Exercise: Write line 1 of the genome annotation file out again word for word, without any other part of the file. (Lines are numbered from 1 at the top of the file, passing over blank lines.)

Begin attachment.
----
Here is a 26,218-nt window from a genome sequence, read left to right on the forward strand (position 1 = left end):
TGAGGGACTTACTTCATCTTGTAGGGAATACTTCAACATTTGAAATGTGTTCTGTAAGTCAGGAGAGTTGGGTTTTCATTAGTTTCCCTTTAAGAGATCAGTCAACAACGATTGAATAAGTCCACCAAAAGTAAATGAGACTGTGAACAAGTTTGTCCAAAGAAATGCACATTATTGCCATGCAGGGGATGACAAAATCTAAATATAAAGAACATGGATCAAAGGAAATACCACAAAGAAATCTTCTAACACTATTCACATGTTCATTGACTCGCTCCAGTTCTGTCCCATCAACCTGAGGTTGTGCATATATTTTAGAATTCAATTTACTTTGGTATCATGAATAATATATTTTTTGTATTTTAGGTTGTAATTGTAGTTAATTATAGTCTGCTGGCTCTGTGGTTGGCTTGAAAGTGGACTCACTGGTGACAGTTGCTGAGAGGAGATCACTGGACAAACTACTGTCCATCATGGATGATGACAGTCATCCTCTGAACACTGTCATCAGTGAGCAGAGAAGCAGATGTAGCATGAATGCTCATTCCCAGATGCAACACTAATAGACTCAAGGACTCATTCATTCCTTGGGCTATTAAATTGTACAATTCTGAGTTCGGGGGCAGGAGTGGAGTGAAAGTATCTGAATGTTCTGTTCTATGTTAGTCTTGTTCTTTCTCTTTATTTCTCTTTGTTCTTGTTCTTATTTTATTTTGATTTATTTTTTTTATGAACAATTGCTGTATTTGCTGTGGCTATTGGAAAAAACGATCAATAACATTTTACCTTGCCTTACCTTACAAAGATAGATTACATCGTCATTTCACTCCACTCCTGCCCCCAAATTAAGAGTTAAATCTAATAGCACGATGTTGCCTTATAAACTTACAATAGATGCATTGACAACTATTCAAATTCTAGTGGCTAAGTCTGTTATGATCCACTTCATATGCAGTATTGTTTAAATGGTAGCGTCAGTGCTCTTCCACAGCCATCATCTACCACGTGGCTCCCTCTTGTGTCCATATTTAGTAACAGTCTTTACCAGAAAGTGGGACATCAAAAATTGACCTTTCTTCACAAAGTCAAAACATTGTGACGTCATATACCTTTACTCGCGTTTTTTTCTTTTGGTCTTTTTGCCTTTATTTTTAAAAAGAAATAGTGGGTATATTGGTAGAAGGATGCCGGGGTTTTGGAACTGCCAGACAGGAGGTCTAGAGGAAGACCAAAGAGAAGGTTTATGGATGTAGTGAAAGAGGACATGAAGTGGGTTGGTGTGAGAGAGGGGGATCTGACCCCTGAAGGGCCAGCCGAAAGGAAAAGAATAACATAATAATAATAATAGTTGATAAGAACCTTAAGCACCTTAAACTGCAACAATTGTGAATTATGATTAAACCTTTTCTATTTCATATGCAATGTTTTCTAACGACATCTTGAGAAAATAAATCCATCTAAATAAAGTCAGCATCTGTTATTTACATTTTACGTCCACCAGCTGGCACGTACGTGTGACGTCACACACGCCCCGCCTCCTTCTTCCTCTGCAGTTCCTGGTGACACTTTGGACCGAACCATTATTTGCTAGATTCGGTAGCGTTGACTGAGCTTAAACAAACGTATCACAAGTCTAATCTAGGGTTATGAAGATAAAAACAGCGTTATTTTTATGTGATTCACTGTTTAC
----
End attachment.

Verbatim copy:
Here is a 26,218-nt window from a genome sequence, read left to right on the forward strand (position 1 = left end):